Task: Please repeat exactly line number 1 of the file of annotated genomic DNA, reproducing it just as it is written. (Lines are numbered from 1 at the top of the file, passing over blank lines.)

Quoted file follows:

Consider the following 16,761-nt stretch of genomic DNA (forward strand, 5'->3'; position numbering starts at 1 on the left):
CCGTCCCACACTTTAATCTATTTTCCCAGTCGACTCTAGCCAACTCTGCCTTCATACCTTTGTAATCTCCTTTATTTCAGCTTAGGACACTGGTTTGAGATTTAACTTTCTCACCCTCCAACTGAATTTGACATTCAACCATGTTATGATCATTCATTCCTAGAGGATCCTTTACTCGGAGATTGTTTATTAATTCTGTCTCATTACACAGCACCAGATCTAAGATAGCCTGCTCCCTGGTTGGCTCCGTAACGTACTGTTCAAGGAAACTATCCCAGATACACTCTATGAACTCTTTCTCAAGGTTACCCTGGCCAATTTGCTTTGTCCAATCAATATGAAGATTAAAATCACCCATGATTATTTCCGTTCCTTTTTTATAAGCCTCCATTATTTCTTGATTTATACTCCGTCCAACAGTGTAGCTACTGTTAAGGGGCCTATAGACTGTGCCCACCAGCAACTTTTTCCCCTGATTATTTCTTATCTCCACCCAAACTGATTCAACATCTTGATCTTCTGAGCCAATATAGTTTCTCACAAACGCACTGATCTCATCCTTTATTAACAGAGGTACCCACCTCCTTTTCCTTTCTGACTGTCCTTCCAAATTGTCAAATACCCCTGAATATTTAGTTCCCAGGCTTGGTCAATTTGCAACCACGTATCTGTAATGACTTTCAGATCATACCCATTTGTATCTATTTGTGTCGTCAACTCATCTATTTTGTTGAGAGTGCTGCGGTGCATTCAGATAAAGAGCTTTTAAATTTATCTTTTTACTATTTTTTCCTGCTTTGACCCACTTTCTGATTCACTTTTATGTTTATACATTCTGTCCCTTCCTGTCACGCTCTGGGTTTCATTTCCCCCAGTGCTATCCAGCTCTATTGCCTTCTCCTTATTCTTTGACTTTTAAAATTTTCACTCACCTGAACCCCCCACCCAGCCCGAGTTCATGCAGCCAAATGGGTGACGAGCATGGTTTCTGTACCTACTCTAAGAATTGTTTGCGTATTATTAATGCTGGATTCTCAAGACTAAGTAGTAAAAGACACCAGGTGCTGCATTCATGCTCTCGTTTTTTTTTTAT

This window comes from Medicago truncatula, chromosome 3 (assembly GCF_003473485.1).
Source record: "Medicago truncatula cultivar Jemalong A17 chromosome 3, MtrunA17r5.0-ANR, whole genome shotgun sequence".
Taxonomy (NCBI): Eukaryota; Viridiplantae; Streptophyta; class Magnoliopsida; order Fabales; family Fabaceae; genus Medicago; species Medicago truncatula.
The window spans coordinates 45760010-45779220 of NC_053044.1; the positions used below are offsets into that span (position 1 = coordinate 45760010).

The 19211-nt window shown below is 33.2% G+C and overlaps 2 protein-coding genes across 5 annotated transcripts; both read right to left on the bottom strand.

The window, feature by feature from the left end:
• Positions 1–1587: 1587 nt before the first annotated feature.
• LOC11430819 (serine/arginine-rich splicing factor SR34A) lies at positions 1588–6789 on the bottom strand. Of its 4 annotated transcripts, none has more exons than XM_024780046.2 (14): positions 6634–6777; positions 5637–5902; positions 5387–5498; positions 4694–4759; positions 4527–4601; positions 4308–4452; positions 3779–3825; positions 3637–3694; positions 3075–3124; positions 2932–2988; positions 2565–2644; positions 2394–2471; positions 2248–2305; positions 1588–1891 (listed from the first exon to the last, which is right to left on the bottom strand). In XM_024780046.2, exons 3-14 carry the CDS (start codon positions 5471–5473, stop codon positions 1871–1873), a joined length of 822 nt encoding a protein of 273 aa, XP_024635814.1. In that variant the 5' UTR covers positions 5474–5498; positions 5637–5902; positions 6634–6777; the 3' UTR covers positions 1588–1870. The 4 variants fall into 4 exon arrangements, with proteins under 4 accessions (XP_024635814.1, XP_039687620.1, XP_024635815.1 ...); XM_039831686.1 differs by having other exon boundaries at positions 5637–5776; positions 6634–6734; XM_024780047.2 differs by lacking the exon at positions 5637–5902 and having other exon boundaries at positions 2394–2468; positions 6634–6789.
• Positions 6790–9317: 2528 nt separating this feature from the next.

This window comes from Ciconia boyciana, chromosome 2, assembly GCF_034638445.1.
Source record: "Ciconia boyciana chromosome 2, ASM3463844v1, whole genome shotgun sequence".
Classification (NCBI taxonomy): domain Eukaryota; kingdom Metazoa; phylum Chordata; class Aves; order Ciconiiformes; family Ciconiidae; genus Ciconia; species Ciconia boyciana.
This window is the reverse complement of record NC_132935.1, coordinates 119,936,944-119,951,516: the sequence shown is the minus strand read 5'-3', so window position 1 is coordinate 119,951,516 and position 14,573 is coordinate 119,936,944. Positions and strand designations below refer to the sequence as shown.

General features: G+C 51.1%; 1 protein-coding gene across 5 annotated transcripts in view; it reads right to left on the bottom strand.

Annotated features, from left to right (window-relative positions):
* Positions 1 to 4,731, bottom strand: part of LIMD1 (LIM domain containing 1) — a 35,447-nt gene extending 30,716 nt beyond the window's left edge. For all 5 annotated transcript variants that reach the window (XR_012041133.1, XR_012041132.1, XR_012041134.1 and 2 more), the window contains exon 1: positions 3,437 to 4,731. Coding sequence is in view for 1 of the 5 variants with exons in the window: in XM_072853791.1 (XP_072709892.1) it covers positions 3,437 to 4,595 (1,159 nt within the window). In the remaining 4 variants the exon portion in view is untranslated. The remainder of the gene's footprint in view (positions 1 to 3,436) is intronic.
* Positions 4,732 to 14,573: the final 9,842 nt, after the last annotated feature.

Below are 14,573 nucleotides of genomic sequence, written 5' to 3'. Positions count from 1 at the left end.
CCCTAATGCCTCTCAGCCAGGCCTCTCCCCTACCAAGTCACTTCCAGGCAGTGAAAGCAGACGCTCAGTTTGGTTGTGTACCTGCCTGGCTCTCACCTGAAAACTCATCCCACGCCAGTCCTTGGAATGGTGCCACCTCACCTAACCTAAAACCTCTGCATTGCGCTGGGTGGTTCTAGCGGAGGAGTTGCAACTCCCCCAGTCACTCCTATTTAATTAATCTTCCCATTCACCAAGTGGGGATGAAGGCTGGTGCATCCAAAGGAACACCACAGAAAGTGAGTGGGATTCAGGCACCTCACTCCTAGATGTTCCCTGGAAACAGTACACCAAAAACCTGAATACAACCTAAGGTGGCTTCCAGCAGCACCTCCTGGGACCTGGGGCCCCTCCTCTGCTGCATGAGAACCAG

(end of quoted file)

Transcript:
Consider the following 16,761-nt stretch of genomic DNA (forward strand, 5'->3'; position numbering starts at 1 on the left):